This week’s Bad Children of History come from a treasure trove of misbehavior: Gelett Burgess’s 1909 book Blue Goops and Red: A Manual of Polite Deportment for Children who would be Good, Showing How & How Not to Behave Everywhere. (This book is also a treasure trove of illustrations with a flippable half-page that changes the scene–I’m certain there’s a name for these, but I don’t know what it is.)
Each two-page spread of Burgess’s book has a rhyme about an occasion in which one could behave or misbehave, facing an illustration showing (blue) goops with poor deportment, and then, after one flips the half-page, (red) goops behaving properly. Here’s a topical example:
Oh, isn’t it a pity,
When valentines are pretty,
To send the horrid, comic ones to me?
But often in the city
Some children think they’re witty,
And so I get the kind I hate to see!
Two notes here: one, are the goops actually children? They look sort of like… gingerbread people, although their parents seem to be definitively human. Two, I think it behooves the narrator to consider why children send him or her insulting valentines, but I suppose that’s beside the point.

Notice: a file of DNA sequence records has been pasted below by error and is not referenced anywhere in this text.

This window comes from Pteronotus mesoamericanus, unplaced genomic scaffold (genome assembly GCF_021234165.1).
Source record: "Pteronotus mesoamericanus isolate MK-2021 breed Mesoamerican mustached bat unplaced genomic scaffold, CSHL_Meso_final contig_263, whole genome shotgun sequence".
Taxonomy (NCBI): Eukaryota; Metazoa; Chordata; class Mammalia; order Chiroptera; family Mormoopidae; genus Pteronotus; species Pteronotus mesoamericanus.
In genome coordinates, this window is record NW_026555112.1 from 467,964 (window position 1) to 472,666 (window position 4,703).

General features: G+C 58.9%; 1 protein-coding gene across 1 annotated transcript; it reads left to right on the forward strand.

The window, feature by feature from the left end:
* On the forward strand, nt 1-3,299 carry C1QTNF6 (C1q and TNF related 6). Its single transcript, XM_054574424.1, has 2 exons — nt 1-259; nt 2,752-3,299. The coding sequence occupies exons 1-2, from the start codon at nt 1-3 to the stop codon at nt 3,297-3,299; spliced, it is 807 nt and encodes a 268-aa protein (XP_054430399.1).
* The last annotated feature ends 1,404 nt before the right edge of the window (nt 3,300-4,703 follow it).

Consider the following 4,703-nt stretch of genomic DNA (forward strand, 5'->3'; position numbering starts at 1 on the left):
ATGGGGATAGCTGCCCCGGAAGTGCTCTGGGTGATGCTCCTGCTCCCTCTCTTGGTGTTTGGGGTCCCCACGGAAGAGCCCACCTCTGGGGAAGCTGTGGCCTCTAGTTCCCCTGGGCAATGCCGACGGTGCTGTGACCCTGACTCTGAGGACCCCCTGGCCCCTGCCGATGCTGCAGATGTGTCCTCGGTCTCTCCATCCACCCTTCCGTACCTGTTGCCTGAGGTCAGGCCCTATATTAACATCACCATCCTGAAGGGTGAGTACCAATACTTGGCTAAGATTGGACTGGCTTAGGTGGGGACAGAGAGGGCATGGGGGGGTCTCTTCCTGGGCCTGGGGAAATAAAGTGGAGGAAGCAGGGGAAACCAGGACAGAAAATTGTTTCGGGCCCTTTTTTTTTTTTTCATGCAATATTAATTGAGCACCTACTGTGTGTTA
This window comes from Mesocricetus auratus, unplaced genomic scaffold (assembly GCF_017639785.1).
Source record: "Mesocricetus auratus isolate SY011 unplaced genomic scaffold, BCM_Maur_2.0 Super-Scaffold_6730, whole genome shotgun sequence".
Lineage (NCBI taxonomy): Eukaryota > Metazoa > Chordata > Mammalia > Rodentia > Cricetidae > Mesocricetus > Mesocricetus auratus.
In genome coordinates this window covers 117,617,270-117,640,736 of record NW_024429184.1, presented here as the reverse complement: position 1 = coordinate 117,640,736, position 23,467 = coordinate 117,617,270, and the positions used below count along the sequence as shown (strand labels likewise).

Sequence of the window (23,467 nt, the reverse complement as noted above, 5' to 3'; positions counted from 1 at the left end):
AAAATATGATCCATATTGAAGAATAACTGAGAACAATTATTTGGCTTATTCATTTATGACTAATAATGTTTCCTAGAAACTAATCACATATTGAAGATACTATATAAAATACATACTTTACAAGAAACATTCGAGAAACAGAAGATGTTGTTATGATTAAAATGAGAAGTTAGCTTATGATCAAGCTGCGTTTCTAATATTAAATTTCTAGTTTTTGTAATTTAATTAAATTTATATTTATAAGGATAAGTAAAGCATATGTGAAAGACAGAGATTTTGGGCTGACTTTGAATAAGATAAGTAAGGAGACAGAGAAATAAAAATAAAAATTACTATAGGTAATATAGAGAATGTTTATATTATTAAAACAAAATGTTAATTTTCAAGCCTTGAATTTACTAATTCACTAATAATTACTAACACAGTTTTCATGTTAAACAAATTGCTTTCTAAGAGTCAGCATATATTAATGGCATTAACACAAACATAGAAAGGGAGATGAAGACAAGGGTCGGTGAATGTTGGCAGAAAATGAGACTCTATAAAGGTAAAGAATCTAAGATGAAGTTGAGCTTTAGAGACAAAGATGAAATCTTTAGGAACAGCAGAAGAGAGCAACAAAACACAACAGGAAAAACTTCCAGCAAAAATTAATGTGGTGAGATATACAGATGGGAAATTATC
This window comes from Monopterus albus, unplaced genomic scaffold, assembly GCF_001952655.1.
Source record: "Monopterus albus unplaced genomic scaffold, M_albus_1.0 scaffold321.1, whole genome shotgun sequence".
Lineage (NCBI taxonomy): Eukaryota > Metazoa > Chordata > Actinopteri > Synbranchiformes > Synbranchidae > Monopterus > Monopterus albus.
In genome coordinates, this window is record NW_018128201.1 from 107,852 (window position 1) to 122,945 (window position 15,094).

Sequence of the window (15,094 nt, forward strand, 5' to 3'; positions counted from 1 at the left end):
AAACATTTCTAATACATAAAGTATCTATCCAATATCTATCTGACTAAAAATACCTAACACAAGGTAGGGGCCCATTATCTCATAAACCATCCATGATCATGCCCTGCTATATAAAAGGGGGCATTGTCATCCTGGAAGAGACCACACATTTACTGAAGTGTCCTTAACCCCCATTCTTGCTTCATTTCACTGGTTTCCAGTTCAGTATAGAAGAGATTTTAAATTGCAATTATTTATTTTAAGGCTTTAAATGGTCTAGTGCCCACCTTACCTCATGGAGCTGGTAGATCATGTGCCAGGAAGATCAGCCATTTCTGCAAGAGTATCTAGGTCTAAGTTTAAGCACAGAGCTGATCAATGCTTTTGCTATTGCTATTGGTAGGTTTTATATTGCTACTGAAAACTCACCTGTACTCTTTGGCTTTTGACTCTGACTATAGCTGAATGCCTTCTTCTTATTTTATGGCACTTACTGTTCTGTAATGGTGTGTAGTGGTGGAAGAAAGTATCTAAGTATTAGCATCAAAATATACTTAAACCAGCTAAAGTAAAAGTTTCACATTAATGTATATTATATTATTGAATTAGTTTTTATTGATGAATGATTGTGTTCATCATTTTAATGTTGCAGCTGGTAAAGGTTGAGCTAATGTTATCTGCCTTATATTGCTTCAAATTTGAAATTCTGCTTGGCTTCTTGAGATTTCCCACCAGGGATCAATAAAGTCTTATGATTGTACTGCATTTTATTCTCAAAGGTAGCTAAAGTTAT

Here’s the half-page flipping feature I mentioned earlier. Look at those bad goops jeering over a so-called valentine of an old maid while their overly-indulgent parents look on! Wait… wait… look at those nice goops with their tidy envelopes and their relaxed human parents!
Blue Goops and Red also has some absolutely fantastic end-papers. Look at these! Goops galore!